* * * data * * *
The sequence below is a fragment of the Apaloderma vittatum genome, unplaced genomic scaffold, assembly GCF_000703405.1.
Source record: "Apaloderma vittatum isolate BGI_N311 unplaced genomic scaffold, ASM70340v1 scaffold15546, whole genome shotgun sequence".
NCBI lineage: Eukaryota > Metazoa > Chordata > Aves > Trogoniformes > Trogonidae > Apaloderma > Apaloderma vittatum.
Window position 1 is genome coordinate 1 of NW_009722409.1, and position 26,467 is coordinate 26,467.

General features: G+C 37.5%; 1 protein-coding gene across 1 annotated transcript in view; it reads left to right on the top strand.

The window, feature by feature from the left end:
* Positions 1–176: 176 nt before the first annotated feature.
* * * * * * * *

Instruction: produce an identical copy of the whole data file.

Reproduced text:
The sequence below is a fragment of the Apaloderma vittatum genome, unplaced genomic scaffold, assembly GCF_000703405.1.
Source record: "Apaloderma vittatum isolate BGI_N311 unplaced genomic scaffold, ASM70340v1 scaffold15546, whole genome shotgun sequence".
NCBI lineage: Eukaryota > Metazoa > Chordata > Aves > Trogoniformes > Trogonidae > Apaloderma > Apaloderma vittatum.
Window position 1 is genome coordinate 1 of NW_009722409.1, and position 26,467 is coordinate 26,467.

General features: G+C 37.5%; 1 protein-coding gene across 1 annotated transcript in view; it reads left to right on the top strand.

The window, feature by feature from the left end:
* Positions 1–176: 176 nt before the first annotated feature.